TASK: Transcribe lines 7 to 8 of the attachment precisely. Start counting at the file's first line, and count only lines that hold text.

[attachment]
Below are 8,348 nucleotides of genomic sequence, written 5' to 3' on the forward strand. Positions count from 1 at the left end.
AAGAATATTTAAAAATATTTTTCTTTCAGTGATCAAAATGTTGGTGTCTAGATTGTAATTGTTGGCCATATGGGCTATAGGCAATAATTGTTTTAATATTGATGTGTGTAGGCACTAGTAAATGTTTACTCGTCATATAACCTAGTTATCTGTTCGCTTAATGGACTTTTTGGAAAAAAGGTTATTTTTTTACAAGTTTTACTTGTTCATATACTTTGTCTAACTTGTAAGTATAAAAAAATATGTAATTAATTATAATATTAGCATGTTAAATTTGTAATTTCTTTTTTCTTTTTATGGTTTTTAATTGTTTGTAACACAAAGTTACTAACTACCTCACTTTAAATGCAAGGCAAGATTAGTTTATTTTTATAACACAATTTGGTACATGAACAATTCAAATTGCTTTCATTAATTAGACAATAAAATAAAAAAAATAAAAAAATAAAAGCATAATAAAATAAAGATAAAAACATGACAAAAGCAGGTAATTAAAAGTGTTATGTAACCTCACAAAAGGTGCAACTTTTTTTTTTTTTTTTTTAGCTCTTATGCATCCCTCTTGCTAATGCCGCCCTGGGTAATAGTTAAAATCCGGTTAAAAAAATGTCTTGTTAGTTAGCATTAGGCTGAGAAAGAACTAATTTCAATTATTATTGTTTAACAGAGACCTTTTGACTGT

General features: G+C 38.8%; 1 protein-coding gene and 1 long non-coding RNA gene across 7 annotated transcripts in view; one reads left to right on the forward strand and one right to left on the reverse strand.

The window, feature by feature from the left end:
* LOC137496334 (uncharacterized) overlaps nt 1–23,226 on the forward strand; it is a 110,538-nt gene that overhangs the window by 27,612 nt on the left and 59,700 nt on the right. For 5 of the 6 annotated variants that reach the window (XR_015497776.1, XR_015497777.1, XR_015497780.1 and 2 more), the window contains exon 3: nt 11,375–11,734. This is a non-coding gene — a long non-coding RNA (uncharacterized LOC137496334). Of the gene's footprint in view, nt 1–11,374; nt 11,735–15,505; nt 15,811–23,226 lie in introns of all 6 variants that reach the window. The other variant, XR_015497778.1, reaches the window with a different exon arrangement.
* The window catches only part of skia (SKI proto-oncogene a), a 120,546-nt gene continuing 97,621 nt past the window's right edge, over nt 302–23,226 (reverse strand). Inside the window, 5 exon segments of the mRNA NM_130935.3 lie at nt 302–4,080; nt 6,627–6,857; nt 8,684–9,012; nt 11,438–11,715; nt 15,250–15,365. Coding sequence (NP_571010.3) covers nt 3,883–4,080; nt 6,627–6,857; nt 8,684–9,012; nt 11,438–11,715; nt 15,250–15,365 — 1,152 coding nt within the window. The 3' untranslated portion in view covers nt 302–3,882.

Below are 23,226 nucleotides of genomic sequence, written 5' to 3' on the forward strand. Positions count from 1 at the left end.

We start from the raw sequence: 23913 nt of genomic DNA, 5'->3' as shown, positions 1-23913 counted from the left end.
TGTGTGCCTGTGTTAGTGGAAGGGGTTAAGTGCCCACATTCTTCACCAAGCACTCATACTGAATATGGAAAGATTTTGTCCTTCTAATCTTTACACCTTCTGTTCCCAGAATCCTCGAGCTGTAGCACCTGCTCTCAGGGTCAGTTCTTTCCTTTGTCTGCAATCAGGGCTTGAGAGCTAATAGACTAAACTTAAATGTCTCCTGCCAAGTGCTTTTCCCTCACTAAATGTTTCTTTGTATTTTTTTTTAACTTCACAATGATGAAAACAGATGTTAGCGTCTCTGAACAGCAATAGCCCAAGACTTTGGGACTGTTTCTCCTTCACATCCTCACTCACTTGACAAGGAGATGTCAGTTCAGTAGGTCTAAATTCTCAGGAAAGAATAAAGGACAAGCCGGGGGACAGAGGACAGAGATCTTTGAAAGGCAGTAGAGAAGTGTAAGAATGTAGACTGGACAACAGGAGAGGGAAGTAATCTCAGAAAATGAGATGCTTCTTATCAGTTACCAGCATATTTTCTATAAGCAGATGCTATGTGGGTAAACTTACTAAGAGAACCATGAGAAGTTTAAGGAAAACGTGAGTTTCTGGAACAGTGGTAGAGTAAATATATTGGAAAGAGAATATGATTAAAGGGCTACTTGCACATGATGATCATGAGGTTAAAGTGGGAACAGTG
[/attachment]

Below are 23,226 nucleotides of genomic sequence, written 5' to 3' on the forward strand. Positions count from 1 at the left end.

We start from the raw sequence: 23913 nt of genomic DNA, 5'->3' as shown, positions 1-23913 counted from the left end.